Unscrambling The Eggs: FTC And DOJ Challenges To Non-HSR-Reportable Deals


On July 22, 2013, the Federal Trade Commission challenged Solera Holdings’ acquisition of Actual Systems of America, Inc. (ASA), a competing provider of software used by the automotive recycling industry.  The transaction, which closed in May 2012, had not been subject to review under the report-and-wait provisions of the Hart-Scott-Rodino Act (HSR) because its value, $8.7 million, fell below the then-effective “size of transaction” threshold, now $70.9 million.  Nevertheless, the FTC challenged the deal, resulting in a consent decree that forced Solera to divest all of ASA’s assets to a holding company created by ASA’s former managers.

The agency’s challenge to this small, non-reportable transaction was not unique.  It was one of more than a dozen consummated deals that federal antitrust enforcers have challenged during the Obama administration.  Because such challenges typically result in an order requiring the post-merger firm to divest the acquired assets at any price – including a fire-sale price if no buyer will pay more – the economic risk of a post-consummation challenge falls solely on the buyer, assuming there is no evidence that the buyer and seller conspired to evade HSR reporting.  If the parties acknowledge the risk of a post-consummation challenge before striking a deal, the allocation of this risk will materially impact the negotiations.  Parties to a deal should consider several issues.

Issues to Consider in Non-HSR-Reportable Deals

First, and most importantly, is a post-consummation challenge likely?  Sometimes, even cursory antitrust review before consummation would suggest a challenge is likely.  For example, according to the Solara complaint, the deal merged two of the three key providers of specialized software to the automotive recycling industry.  Complaints by disgruntled customers, or disappointed bidders, should have been foreseeable, especially if Solara raised prices after closing the deal.

Second, the parties’ views about the degree of risk may strongly differ.  If so, that difference of opinion will at a minimum impact valuation – how much is the target really worth if it comes with antitrust baggage?  Differences of opinion may also affect key deal terms; they may, for example, lead the buyer to propose (a) a series of payments over time, rather than complete payment at closing, or (b) the inclusion of explicit “unwinding” provisions in the agreement in the event of a challenge.  Sellers will object to these terms, of course, but may be willing to accept a lower purchase price to buy certainty at closing.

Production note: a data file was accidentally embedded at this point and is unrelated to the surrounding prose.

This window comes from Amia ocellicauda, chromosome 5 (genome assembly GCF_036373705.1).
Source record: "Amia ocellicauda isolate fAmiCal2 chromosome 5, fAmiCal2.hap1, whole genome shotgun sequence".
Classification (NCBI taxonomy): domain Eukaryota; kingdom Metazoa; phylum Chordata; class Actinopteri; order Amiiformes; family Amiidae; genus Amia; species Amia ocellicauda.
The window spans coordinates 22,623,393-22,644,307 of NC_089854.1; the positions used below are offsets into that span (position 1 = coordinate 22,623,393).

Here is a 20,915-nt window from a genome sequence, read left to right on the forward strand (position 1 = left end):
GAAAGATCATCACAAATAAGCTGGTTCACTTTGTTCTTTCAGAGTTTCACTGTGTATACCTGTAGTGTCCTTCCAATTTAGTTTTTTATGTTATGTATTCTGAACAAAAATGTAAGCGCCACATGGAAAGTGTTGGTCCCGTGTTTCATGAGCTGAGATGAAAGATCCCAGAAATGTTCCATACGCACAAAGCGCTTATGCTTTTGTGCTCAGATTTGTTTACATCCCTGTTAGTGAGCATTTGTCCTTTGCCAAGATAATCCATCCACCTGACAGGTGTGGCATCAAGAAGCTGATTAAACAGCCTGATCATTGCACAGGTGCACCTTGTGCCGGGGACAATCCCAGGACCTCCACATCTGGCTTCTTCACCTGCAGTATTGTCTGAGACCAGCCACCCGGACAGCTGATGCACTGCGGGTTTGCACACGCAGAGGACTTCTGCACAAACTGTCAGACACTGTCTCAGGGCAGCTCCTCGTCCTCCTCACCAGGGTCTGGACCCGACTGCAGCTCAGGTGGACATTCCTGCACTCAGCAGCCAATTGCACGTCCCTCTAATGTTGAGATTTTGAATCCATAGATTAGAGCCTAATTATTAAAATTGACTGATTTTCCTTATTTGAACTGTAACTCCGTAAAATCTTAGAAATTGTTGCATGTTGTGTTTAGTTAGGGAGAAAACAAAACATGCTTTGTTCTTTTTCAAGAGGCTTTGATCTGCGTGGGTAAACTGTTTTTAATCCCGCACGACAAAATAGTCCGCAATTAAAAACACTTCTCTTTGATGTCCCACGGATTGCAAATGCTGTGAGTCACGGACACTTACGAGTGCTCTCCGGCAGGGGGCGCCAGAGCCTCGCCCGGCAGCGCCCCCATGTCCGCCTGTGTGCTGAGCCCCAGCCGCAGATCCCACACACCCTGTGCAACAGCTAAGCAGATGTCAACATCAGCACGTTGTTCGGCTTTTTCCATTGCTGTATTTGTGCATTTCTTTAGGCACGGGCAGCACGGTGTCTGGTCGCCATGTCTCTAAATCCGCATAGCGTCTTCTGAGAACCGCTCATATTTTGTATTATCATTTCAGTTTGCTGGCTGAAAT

Third, to get a better sense of the degree of risk, the parties may consider bringing the proposed deal to the attention of the antitrust enforcement agencies on an informal basis to obtain a “clean bill of health.”  In addition to a likely delay of the deal, this course of action may have the opposite of its intended effect:  an investigation where one might not have taken place had the parties simply closed the deal without informing the government.

In short, for a buyer considering a bid for a competitor in a non-HSR-reportable deal, the best advice is “look before you leap.”  Any deal of this type requires a full review of antitrust risk by both parties, with due concern for privilege issues, and for the buyer, an examination of potential remedies short of full divestiture if the deal is later challenged.  Where possible, the buyer should negotiate price or other terms that effectively require the seller to share the risk of a post-consummation challenge.

DISCLAIMER: Because of the generality of this update, the information provided herein may not be applicable in all situations and should not be acted upon without specific legal advice based on particular situations.

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